Remember to Keep Doors Open
There’s nothing more frustrating than rushing to the restroom only to find the door is locked. That’s how our cats feel when their litter box is behind an accidentally shut door. Forgetfully shutting the door to the litter box room is high on the list of causes for kitty bathroom accidents. For this reason, spaces like closets are risky spots for litter box placement; it’s too easy for guests (or even us before coffee!) to close the door and inadvertently block access to the litter box. It’s best to put the litter box in a space that can’t be so easily blocked by a closing door; however, this tactic may not work in your space. Luckily, there are some workarounds. One of the most effective is to install an indoor cat door. This allows you to close the (human) door completely to the room where the litter box stays, providing a reliable opening that only the cat can fit through. This offers an added bonus of keeping curious dogs and children away from the litter box, too. Plus, your cat will appreciate the privacy. A win-win-win!
Avoid Humid Locations
Surprisingly, some of the most popular litter box locations are not necessarily the best for optimal litter box function. Technically speaking, one of the basic ways any cat litter works is to absorb moisture (and therefore odor) from your cat’s waste. Because of this, popular litter box hideaways like the bathroom, the basement or the laundry room can actually be problematic. Excess humidity means extra moisture in the air. Cat litter will absorb this moisture and become soiled or saturated more quickly as a result. Odor will be worse, and litter will have to be changed more often. Keep this in mind when you choose a litter box location. Counterintuitive as it may seem, placing the litter box in a well-ventilated area like a living room can actually help reduce odor and prolong the life of your litter, by helping it stay drier, longer. Consider your local climate, too – if you live in a naturally wet place like Seattle, London or the Amazon rainforest, keeping your litter box near an open window can result in a dramatic reduction in litter life!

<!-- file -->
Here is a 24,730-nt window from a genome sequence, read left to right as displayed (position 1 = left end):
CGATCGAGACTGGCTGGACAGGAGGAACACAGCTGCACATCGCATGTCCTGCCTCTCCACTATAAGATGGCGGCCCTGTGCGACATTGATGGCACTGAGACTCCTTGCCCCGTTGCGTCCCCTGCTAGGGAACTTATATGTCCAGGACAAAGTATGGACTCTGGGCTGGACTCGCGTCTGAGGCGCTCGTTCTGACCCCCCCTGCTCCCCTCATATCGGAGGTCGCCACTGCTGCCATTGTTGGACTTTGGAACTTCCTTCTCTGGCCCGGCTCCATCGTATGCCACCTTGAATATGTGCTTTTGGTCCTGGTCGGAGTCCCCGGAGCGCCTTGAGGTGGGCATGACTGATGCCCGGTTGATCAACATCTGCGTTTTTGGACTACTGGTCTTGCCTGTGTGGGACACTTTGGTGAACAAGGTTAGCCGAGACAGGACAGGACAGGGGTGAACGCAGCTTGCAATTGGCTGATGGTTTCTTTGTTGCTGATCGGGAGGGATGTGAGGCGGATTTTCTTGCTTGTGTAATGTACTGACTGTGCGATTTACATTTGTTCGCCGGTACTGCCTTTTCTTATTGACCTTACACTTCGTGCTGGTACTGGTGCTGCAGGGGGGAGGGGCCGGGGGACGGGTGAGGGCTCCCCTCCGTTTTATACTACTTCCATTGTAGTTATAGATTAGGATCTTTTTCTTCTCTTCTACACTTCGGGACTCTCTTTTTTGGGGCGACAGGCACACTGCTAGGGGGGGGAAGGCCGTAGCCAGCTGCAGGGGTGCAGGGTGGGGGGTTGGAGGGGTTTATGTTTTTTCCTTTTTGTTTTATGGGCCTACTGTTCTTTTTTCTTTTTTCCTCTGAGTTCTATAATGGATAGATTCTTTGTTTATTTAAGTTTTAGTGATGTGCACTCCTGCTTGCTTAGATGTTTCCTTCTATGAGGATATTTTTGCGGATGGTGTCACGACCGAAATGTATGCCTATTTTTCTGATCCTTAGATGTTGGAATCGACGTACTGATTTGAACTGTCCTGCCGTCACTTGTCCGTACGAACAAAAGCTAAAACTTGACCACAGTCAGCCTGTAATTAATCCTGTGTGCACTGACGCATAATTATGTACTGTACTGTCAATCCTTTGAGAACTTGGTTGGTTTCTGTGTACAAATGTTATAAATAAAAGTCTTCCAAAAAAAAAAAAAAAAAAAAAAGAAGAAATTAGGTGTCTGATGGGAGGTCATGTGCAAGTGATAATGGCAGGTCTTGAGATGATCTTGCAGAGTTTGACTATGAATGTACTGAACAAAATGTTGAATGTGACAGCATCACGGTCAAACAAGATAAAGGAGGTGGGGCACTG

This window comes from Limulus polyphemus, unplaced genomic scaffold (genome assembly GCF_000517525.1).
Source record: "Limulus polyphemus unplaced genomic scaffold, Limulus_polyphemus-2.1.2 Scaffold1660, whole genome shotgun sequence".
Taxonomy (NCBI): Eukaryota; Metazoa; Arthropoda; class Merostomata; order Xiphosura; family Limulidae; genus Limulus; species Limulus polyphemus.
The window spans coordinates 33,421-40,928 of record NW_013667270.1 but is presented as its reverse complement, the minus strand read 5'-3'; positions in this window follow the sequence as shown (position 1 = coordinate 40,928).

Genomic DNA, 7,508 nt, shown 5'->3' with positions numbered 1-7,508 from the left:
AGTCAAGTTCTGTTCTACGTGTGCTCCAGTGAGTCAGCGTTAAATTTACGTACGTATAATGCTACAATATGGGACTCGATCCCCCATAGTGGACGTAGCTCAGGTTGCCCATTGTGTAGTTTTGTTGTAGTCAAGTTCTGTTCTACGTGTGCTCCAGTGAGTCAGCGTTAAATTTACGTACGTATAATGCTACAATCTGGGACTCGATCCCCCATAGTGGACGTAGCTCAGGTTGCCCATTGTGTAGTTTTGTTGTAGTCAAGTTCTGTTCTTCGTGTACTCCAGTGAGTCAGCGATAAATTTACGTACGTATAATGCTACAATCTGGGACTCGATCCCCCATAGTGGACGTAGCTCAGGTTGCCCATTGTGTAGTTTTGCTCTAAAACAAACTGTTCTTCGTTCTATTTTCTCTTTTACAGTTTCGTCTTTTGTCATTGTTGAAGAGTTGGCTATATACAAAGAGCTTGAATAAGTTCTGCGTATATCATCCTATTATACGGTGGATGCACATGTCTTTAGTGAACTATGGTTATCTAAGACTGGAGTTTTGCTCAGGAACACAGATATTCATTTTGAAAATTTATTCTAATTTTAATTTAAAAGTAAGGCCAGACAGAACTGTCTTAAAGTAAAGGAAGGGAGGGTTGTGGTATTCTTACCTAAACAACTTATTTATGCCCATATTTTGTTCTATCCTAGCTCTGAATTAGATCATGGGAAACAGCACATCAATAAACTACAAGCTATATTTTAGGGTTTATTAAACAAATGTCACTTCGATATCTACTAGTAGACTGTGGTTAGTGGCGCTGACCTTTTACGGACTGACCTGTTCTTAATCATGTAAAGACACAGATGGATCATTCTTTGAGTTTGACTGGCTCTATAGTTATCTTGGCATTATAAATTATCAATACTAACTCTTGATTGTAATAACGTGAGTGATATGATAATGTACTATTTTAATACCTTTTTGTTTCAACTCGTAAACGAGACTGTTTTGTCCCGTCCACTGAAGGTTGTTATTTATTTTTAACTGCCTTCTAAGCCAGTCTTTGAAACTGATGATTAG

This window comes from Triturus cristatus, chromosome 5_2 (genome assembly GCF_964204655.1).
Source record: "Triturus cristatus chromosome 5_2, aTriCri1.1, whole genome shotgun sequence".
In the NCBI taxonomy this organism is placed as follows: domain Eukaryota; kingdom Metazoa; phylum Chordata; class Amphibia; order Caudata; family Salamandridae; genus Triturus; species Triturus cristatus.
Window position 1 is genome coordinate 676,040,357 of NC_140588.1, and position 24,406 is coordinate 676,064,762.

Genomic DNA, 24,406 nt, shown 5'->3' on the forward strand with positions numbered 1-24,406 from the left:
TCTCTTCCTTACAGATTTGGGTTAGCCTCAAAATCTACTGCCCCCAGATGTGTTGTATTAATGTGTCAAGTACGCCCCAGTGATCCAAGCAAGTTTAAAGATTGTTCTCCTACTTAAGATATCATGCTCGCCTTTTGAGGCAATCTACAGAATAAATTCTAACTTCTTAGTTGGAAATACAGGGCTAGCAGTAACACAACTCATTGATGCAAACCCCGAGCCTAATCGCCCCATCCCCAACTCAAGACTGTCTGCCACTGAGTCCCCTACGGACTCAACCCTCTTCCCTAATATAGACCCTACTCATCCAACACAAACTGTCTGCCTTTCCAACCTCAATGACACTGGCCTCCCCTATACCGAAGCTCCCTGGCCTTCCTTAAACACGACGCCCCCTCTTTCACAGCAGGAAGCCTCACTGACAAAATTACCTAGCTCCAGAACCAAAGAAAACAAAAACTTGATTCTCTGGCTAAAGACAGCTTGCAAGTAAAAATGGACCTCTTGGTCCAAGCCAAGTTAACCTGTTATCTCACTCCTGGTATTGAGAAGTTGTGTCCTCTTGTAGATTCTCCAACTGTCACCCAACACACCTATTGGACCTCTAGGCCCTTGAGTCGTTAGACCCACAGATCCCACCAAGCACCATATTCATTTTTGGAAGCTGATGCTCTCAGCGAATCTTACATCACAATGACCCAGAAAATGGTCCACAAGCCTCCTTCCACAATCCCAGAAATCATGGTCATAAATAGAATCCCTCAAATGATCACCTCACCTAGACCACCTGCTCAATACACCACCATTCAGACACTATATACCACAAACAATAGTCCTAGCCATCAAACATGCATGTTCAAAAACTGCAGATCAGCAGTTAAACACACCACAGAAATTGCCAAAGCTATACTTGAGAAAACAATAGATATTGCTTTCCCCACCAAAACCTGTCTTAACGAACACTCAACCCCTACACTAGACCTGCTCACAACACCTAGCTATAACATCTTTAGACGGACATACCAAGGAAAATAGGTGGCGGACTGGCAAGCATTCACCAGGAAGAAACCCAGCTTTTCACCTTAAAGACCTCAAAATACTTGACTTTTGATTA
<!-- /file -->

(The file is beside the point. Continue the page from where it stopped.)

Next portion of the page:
Move the Litter Box if Accidents Continue
An important step in choosing the best place to put a litter box is observation. Watch your cat’s behavior and try to keep track of her litter box use, especially when you first set up a new litter box. Make sure she seems comfortable entering and leaving the box and that she doesn’t have any trouble getting to it. If it seems like your cat is not finding the box or she’s choosing to potty outside the box, consider trying a new location. When moving the litter box, be sure to take baby steps. Move the box a little at a time so your cat can keep track of it. Alternatively, you can leave the original box where it is and set up a new litter box in your new chosen location. That way she can decide where she prefers to go. Once you determine she’s routinely using the new location, you can remove the old box.
Getting the litter box location just right can feel like a balancing act sometimes, weighing privacy and seclusion against ventilation and ease of access. When you get the balance right, your cat will thank you by routinely going where she’s supposed to, meaning a comfortable cat and no more potty accidents in your home.